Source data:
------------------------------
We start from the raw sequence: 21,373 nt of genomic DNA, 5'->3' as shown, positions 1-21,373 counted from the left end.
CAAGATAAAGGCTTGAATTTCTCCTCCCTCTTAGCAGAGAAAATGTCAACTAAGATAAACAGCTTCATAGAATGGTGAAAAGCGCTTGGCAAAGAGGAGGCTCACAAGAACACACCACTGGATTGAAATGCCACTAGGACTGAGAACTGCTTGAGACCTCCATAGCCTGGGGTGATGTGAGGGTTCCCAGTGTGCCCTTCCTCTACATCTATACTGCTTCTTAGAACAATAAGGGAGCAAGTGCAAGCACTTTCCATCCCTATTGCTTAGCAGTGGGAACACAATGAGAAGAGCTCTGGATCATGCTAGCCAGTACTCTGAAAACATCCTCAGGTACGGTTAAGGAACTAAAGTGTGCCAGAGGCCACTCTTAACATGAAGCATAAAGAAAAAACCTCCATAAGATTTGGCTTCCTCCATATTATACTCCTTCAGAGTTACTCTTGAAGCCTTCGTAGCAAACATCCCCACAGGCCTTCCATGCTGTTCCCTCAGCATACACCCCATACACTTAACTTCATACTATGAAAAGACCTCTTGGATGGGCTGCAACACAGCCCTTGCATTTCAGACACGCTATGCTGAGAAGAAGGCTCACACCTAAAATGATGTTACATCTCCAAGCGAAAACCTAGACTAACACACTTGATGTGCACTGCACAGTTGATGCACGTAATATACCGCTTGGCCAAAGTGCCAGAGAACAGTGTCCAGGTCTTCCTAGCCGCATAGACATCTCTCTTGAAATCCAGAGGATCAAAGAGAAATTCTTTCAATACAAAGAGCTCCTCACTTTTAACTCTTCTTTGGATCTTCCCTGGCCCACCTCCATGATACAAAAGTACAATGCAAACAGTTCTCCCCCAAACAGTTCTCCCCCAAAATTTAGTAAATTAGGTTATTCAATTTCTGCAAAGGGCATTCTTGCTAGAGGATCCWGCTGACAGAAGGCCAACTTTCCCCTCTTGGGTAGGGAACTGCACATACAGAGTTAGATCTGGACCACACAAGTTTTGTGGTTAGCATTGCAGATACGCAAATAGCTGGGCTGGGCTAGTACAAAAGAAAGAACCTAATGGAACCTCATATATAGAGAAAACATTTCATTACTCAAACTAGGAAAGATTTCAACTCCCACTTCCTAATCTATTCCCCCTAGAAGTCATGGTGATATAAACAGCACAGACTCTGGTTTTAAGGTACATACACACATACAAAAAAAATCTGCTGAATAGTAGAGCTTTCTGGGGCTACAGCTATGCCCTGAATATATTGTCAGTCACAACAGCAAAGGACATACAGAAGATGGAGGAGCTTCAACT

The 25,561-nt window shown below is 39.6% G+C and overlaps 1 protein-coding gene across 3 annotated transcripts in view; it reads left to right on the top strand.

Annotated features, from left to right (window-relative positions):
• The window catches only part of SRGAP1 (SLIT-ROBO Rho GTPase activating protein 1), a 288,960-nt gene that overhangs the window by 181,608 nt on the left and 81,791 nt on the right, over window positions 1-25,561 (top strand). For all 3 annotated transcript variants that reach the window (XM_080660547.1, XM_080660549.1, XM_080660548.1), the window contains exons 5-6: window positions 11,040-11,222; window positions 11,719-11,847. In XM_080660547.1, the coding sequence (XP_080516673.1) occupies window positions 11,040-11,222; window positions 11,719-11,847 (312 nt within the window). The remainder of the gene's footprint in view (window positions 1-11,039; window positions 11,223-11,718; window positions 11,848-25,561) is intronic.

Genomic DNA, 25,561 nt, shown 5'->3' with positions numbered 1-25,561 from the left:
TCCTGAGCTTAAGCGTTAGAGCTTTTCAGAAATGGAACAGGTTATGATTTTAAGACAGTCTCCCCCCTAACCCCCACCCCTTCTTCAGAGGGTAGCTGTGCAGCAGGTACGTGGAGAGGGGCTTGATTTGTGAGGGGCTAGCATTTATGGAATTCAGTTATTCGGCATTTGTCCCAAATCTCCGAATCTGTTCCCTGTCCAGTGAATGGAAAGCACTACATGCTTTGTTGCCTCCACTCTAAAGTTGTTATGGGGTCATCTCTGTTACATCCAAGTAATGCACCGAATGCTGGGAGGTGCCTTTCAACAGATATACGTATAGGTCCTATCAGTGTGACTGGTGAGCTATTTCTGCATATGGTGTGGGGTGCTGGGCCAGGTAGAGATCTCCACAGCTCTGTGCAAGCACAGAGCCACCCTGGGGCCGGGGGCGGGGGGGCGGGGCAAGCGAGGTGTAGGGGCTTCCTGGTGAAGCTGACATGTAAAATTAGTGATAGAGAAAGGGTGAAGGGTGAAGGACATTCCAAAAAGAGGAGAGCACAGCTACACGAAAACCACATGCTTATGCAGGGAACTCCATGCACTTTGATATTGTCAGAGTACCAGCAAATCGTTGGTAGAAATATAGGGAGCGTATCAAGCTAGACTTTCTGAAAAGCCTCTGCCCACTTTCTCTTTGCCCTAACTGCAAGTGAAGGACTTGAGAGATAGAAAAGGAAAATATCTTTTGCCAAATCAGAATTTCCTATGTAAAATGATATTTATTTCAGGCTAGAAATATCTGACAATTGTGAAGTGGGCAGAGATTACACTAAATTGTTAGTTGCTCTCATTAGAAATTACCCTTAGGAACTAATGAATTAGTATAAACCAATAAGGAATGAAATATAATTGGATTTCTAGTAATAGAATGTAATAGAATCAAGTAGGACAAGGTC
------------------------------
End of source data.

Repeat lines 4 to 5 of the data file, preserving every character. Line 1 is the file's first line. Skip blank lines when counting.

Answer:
Annotated features, from left to right (window-relative positions):
• The window catches only part of SRGAP1 (SLIT-ROBO Rho GTPase activating protein 1), a 288,960-nt gene that overhangs the window by 181,608 nt on the left and 81,791 nt on the right, over window positions 1-25,561 (top strand). For all 3 annotated transcript variants that reach the window (XM_080660547.1, XM_080660549.1, XM_080660548.1), the window contains exons 5-6: window positions 11,040-11,222; window positions 11,719-11,847. In XM_080660547.1, the coding sequence (XP_080516673.1) occupies window positions 11,040-11,222; window positions 11,719-11,847 (312 nt within the window). The remainder of the gene's footprint in view (window positions 1-11,039; window positions 11,223-11,718; window positions 11,848-25,561) is intronic.